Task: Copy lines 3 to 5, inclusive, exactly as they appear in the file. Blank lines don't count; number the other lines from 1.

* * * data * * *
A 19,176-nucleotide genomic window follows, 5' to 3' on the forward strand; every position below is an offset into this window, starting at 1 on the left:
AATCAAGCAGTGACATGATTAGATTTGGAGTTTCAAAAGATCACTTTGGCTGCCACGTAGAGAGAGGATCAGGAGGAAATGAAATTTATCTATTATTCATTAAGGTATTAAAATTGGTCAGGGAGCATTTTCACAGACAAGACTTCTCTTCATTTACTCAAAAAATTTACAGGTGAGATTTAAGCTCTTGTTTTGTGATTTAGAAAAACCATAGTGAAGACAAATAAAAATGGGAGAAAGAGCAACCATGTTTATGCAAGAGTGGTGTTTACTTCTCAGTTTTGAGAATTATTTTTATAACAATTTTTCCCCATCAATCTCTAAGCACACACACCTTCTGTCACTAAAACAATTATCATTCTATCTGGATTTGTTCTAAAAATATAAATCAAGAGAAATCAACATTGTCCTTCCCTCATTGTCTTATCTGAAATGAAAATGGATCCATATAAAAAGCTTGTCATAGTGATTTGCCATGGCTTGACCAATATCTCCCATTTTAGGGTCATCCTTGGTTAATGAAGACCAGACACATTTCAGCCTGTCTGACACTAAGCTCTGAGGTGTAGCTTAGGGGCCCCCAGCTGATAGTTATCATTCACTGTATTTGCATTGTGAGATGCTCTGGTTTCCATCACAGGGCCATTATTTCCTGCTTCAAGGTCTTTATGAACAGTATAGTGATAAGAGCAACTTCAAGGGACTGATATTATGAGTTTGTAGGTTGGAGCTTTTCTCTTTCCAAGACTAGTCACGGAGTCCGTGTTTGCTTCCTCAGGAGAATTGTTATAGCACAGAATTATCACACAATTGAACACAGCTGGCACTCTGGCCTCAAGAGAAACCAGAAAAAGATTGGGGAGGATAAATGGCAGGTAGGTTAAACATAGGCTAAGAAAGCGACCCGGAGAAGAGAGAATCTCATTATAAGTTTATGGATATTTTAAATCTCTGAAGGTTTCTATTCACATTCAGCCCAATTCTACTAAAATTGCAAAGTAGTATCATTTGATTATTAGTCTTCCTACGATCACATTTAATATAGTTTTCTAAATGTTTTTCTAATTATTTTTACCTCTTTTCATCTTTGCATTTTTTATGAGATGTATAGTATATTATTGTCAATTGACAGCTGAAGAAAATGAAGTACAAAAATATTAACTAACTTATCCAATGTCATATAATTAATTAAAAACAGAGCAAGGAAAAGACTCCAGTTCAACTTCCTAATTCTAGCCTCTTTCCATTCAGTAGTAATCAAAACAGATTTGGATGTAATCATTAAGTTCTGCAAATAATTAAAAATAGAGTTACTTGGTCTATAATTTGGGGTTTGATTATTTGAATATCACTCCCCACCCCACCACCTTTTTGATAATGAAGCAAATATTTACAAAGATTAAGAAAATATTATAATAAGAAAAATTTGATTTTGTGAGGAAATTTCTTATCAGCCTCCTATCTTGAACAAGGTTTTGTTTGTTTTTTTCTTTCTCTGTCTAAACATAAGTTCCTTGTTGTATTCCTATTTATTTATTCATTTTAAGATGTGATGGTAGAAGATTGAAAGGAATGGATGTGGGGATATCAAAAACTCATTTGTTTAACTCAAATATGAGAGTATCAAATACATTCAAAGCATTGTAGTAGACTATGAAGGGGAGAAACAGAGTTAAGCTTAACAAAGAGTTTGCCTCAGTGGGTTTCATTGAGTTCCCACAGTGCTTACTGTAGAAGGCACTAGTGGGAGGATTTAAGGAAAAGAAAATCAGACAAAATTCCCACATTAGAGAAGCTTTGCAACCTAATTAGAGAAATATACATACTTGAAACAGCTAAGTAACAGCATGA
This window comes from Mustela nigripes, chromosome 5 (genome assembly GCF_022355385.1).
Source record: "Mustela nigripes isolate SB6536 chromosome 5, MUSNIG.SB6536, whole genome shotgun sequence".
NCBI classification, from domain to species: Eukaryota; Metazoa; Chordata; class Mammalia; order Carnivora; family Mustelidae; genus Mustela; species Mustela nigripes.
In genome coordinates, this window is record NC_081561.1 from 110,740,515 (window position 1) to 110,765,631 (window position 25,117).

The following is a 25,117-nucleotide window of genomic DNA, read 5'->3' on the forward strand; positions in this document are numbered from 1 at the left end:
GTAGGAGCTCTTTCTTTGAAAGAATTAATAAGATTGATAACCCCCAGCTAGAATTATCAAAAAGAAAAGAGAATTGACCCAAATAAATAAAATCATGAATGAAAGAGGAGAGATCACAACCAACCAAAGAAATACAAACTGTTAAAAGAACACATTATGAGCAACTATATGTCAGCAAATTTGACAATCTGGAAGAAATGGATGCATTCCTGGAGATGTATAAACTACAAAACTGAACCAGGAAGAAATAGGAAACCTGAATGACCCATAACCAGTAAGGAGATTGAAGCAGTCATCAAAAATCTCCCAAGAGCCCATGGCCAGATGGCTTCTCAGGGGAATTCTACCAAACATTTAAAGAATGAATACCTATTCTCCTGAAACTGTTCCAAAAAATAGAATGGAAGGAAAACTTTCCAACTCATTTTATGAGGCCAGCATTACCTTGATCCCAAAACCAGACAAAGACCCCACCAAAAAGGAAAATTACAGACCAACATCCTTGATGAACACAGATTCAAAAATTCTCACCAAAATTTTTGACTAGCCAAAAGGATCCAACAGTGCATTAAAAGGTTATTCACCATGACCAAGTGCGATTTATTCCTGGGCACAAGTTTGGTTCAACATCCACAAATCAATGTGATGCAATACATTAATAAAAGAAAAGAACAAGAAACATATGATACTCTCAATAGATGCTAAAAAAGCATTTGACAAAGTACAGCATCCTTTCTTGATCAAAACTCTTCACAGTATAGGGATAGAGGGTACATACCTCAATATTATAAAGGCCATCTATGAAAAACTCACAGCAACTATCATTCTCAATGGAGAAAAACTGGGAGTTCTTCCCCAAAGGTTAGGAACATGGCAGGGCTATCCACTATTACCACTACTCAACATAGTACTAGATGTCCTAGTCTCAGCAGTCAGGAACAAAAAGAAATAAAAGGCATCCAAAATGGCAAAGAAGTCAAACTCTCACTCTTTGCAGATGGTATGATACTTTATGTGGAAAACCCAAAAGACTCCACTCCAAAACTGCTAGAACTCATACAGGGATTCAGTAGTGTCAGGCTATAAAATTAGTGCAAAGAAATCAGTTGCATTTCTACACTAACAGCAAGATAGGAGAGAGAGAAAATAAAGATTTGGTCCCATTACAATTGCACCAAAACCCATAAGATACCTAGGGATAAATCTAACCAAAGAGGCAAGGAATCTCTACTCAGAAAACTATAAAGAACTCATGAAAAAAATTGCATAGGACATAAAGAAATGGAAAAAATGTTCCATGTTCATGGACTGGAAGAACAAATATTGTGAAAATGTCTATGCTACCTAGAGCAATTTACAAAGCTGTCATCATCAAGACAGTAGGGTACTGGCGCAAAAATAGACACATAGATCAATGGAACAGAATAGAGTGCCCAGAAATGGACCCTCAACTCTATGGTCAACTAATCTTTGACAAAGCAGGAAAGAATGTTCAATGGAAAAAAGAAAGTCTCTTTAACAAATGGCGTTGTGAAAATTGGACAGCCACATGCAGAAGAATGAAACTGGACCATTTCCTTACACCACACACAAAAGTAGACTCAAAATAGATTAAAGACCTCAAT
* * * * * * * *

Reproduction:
This window comes from Mustela nigripes, chromosome 5 (genome assembly GCF_022355385.1).
Source record: "Mustela nigripes isolate SB6536 chromosome 5, MUSNIG.SB6536, whole genome shotgun sequence".
NCBI classification, from domain to species: Eukaryota; Metazoa; Chordata; class Mammalia; order Carnivora; family Mustelidae; genus Mustela; species Mustela nigripes.